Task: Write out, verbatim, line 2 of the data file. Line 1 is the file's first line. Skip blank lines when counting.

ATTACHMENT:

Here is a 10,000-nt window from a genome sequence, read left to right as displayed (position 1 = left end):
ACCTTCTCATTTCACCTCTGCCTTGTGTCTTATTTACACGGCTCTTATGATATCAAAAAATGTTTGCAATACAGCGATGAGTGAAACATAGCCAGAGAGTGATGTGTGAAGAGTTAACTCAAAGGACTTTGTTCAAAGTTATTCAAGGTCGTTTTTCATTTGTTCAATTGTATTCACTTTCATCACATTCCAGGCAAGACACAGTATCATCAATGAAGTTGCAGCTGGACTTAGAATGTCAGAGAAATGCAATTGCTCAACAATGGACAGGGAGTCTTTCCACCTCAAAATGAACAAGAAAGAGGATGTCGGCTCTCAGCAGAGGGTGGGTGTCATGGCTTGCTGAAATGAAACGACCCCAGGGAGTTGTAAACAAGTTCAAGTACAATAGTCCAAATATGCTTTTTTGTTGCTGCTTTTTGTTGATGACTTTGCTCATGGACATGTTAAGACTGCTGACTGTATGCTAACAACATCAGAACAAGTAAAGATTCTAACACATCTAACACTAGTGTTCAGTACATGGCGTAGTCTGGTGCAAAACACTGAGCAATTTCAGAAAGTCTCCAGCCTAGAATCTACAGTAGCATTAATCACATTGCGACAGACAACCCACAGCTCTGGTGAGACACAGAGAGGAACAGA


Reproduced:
ACCTTCTCATTTCACCTCTGCCTTGTGTCTTATTTACACGGCTCTTATGATATCAAAAAATGTTTGCAATACAGCGATGAGTGAAACATAGCCAGAGAGTGATGTGTGAAGAGTTAACTCAAAGGACTTTGTTCAAAGTTATTCAAGGTCGTTTTTCATTTGTTCAATTGTATTCACTTTCATCACATTCCAGGCAAGACACAGTATCATCAATGAAGTTGCAGCTGGACTTAGAATGTCAGAGAAATGCAATTGCTCAACAATGGACAGGGAGTCTTTCCACCTCAAAATGAACAAGAAAGAGGATGTCGGCTCTCAGCAGAGGGTGGGTGTCATGGCTTGCTGAAATGAAACGACCCCAGGGAGTTGTAAACAAGTTCAAGTACAATAGTCCAAATATGCTTTTTTGTTGCTGCTTTTTGTTGATGACTTTGCTCATGGACATGTTAAGACTGCTGACTGTATGCTAACAACATCAGAACAAGTAAAGATTCTAACACATCTAACACTAGTGTTCAGTACATGGCGTAGTCTGGTGCAAAACACTGAGCAATTTCAGAAAGTCTCCAGCCTAGAATCTACAGTAGCATTAATCACATTGCGACAGACAACCCACAGCTCTGGTGAGACACAGAGAGGAACAGA